Tom Calpin, Scott Nixon, Ray McGarry

Scott and I had fancied figuring out the Smallcleugh to Rampgill through-trip via Proud’s Sump for a while, and with Ray we decided to give it a try. 

We headed up to Nenthead for a leisurely 11am start after coffees and muffins at the Alston services, and wandered up to Smallcleugh. Dropping the bags at Proud’s Sump we headed round the near flats for a quick round-trip. Before long we were back at the sump and kitting up for the descent on the in-situ ropes (which were in good nick). 

At the bottom of the first drop were 2 routes on – Scott wasn’t liking the look of a traverse over a pit with the rope secured to rusting rails, and thankfully the route on was the other way, with a short crawl dropping to the second pitch. The in-situ rope for this was almost new and had a deviation in which left no rope rub. This pitch dropped eerily into a flat, with the shaft carrying on down but at this point we swung off into the flat. We then spent a good hour wandering round Proud’s Flats, there’s plenty of stuff to see in here. 

After we were done we headed down the continuing aluminium ladder and into the running water of the Rampgill drainage level. From here on out it’s easy, following the water past plenty of bright colours and rotting ore chutes, until we hit a rope climb up that we recognised from a previous visit. Onwards for 20 minutes and we were at Whisky Bottle Junction. After a final stop to peer over the edge of the Brewery Shaft, we headed out into warm sunshine right next to the car.

Photos by Ray

Smallcleugh Mine

We all made the long drive in a timely fashion and by 11.30am, we were heading up through the old mine buildings towards the Smallcleugh mine entrance leaving Emma, who had sustained a double ankle injury in a fight with the bottom stair of a spiral staircase, to her own devices in the car park. On the way, Andy managed to persuade some unsuspecting visitors to join one of the mine society’s Open Day trips and we took the opportunity to introduce ourselves to the volunteers from the Mine Conservation Society and to bag our cake choices for our return. We were also advised to avoid Luke Hall’s sump as the metalwork had collapsed and the walls were in danger of joining the metalwork.

Smallcleugh horse level was followed through to Smallcleugh Flats. (I thought we were Wheel Flats & promptly turned everyone westward along a passage that led directly to Luke Hall’s Sump!) Phil continued along the main passage and discovered a sign hailing entry to Wheel Flats and so we continued without further ado to the infamous Ballroom Flats. The main mineral in evidence was galena—as you would suspect in a lead mine. The arched passages, handcrafted by mine workers, were quite spectacular and large enough to only require limited stooping (except in areas of collapse), and the water was rarely over ankle deep—so a comfortable start to our journey.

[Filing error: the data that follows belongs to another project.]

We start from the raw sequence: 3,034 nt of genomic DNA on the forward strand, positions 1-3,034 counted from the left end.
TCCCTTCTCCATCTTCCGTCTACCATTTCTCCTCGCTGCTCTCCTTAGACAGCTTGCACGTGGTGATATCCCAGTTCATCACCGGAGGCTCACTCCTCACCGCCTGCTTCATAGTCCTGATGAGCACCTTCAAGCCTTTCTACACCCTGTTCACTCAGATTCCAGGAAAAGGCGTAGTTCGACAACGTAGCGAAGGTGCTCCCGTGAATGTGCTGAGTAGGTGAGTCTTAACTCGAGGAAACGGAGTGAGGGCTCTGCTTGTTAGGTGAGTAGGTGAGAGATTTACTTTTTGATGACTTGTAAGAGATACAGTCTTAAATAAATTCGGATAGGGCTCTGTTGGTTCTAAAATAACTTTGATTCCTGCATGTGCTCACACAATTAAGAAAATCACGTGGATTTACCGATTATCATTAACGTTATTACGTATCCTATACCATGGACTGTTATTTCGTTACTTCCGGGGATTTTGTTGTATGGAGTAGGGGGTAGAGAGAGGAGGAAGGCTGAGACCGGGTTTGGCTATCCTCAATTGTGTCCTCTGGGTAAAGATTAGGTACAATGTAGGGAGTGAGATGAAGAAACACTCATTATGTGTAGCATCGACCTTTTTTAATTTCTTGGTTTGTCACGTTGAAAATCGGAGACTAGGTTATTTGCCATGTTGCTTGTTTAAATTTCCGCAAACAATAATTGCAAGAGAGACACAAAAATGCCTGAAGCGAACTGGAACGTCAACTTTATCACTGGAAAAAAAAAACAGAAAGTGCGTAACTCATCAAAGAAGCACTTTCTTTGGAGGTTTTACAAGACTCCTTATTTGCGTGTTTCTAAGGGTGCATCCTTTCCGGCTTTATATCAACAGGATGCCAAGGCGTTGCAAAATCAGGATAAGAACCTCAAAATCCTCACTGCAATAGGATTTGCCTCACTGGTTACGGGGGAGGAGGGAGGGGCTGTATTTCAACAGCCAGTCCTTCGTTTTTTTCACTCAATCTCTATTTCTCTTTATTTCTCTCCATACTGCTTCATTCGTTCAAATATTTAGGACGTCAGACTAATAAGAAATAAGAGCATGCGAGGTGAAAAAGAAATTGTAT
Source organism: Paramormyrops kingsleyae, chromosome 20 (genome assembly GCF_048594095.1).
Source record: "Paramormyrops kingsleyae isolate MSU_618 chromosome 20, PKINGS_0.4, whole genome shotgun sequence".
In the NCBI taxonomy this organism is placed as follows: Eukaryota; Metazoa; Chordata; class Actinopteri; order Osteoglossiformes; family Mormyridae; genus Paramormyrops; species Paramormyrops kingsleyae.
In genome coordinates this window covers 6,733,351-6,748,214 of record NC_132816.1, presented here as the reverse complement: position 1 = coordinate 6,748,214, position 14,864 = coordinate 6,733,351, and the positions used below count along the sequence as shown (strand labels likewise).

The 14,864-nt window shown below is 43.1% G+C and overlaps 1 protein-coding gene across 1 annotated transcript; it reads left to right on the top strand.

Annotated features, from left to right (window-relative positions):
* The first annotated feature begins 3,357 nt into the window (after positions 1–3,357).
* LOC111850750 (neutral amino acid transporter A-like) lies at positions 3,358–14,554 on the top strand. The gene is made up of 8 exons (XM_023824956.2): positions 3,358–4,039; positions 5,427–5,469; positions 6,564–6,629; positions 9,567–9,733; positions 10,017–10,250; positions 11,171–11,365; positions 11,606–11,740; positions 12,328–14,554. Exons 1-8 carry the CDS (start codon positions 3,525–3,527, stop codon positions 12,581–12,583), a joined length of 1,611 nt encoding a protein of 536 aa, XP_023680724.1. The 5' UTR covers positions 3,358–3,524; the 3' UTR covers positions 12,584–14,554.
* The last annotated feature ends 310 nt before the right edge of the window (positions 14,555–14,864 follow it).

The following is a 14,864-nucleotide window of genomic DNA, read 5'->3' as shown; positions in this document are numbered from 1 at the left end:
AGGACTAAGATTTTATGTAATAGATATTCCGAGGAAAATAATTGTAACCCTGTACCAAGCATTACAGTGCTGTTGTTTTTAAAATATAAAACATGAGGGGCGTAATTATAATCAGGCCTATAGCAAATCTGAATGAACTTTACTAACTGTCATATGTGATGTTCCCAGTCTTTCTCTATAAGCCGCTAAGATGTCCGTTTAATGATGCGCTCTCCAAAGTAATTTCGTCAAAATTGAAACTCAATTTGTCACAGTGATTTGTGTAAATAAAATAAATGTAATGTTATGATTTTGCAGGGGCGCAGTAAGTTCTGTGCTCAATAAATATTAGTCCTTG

After Ballroom Flats and a Darren photo shoot, the size of passage decreased to a belly wriggle where crawling in the roofs of arched passages was necessitated due to infill. Once more we encountered Luke Hall’s sump and thereafter we peered expectantly into each sump looking for the ‘only rigged sump on that level’. A 17m descent down a tube brought you out on the edge of Proud’s Flats where a slight swing was needed to reach secure ground. We all investigated the Flats and the 3 obvious passages, discovering wheels, shovels, an almost entire carriage and an ammunitions box.

A ladder had been installed the previous week to replace the final rope pitch and henceforth the water was followed over a good kilometre of passage in Rampgill mine to exit in the car park. The formations and mineralisation on this long section of passage were magnificent and put the Painters Palette to shame. (The collection of bottles at Whiskey Bottle Junction was something to be admired as well). The final wow factor was the Brewery Shaft, just over 100m deep.

A trip taking around 3h20 was ended splendidly with homemade cake and a cup of tea for the whole team (including Emma) with the Mine Society. Andy found a contact who was willing to open the Brewery Shaft for a future KCC trip and, lured by cake, we started to plan a 2 day excursion to coincide with a future Open Day….the potential agenda comprising a longer through trip on the Saturday and a descent of the 105m pitch, ascent to Rampgill and exit via Smallcleugh on the Sunday. Unfortunately, it does seem that bunkhouse accommodation at the mines is not available on the Open Day weekends so we will have to rethink potential dates. If interested in this possible excursion, please get in touch.

It would seem useful to remind club members that mine artefacts (as with natural formations in caves) should be treated with respect. They definitely cannot be replaced once damaged/destroyed and we are very fortunate to be able to go underground to see implements in positions where they were once used.